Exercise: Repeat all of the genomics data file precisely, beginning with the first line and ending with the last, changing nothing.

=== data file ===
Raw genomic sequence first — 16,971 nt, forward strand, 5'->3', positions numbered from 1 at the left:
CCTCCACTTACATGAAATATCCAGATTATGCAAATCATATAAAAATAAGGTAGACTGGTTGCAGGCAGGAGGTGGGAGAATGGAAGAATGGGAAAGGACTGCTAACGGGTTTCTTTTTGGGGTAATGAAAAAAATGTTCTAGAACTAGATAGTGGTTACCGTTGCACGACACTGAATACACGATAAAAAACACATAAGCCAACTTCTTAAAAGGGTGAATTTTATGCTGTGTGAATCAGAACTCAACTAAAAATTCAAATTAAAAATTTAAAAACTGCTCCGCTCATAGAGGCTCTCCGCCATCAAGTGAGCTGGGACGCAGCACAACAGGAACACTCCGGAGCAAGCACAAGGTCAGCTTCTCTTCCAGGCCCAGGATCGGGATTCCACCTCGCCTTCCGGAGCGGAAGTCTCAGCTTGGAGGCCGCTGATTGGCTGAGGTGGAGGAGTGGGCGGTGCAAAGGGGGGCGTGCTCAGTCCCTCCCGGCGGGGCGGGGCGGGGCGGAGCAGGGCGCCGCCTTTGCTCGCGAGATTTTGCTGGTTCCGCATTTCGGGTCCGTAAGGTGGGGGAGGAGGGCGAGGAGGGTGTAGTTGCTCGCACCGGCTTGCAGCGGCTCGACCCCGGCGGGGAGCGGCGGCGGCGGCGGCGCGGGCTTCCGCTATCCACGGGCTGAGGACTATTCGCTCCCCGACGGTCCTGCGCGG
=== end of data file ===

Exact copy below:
Raw genomic sequence first — 16,971 nt, forward strand, 5'->3', positions numbered from 1 at the left:
CCTCCACTTACATGAAATATCCAGATTATGCAAATCATATAAAAATAAGGTAGACTGGTTGCAGGCAGGAGGTGGGAGAATGGAAGAATGGGAAAGGACTGCTAACGGGTTTCTTTTTGGGGTAATGAAAAAAATGTTCTAGAACTAGATAGTGGTTACCGTTGCACGACACTGAATACACGATAAAAAACACATAAGCCAACTTCTTAAAAGGGTGAATTTTATGCTGTGTGAATCAGAACTCAACTAAAAATTCAAATTAAAAATTTAAAAACTGCTCCGCTCATAGAGGCTCTCCGCCATCAAGTGAGCTGGGACGCAGCACAACAGGAACACTCCGGAGCAAGCACAAGGTCAGCTTCTCTTCCAGGCCCAGGATCGGGATTCCACCTCGCCTTCCGGAGCGGAAGTCTCAGCTTGGAGGCCGCTGATTGGCTGAGGTGGAGGAGTGGGCGGTGCAAAGGGGGGCGTGCTCAGTCCCTCCCGGCGGGGCGGGGCGGGGCGGAGCAGGGCGCCGCCTTTGCTCGCGAGATTTTGCTGGTTCCGCATTTCGGGTCCGTAAGGTGGGGGAGGAGGGCGAGGAGGGTGTAGTTGCTCGCACCGGCTTGCAGCGGCTCGACCCCGGCGGGGAGCGGCGGCGGCGGCGGCGCGGGCTTCCGCTATCCACGGGCTGAGGACTATTCGCTCCCCGACGGTCCTGCGCGG